Main article: Metopes of the Parthenon
The ninety-two metopes were carved in high relief, a practice employed until then only in treasuries (buildings used to keep votive gifts to the gods). According to the building records, the metope sculptures date to the years 446–440 BC. Their design is attributed to the sculptor Kalamis. The metopes of the east side of the Parthenon, above the main entrance, depict the Gigantomachy (mythical battles between the Olympian gods and the Giants). The metopes of the west end show Amazonomachy (mythical battle of the Athenians against the Amazons). The metopes of the south side show the Thessalian Centauromachy (battle of the Lapiths aided by Theseus against the half-man, half-horse Centaurs). Metopes 13–21 are missing, but drawings from 1674 attributed to Jaques Carrey indicate a series of humans; these have been interpreted as scenes from the Lapith wedding, scenes from the early history of Athens and various myths.On the north side of the Parthenon, the metopes are poorly preserved, but the subject seems to be the sack of Troy.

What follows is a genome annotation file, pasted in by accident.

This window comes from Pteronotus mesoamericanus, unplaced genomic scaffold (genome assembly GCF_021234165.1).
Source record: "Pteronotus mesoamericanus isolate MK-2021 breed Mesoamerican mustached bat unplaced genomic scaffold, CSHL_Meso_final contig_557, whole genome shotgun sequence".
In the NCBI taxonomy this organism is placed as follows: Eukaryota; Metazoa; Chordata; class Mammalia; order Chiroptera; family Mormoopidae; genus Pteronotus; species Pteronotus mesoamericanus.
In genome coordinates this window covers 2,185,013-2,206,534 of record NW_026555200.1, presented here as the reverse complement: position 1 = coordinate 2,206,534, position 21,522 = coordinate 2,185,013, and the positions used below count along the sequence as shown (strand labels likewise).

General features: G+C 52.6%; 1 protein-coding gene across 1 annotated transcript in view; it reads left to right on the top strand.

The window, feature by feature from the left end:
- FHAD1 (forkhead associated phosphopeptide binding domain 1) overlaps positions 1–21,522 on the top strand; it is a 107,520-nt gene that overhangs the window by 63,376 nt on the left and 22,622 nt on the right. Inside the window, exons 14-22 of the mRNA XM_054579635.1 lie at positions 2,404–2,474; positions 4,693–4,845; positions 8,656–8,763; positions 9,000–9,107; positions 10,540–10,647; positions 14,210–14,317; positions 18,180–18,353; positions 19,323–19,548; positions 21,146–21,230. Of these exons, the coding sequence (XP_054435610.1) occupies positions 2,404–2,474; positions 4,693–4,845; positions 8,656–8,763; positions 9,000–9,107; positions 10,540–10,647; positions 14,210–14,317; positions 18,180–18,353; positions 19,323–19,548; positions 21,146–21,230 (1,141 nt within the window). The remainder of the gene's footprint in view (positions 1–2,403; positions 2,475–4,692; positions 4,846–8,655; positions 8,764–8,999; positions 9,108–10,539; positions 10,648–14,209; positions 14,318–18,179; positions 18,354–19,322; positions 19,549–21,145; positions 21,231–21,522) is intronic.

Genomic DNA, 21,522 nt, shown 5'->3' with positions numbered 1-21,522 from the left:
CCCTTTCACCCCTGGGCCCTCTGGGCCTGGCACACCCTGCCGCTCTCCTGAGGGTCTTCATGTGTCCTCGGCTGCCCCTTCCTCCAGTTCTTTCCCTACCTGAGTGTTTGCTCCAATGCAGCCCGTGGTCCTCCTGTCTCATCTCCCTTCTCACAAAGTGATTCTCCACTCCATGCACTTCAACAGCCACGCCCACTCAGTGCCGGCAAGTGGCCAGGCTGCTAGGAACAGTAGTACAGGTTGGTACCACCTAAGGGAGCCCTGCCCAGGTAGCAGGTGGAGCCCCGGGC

The metopes present surviving traces of the Severe Style in the anatomy of the figures' heads, in the limitation of the corporal movements to the contours and not to the muscles, and in the presence of pronounced veins in the figures of the Centauromachy. Several of the metopes still remain on the building, but, with the exception of those on the northern side, they are severely damaged. Some of them are located at the Acropolis Museum, others are in the British Museum, and one can be seen at the Louvre museum.
In March 2011, archaeologists announced that they had discovered five metopes of the Parthenon in the south wall of the Acropolis, which had been extended when the Acropolis was used as a fortress. According to Eleftherotypia daily, the archaeologists claimed the metopes had been placed there in the 18th century, when the Acropolis wall was being repaired. The experts discovered the metopes, while processing 2250 photos with modern photographic methods, as the white Pentelic marble they are made of differed from the other stone of the wall. It was previously presumed that the missing metopes were destroyed during the Morosini explosion of the Parthenon, in 1687.(wikipedia)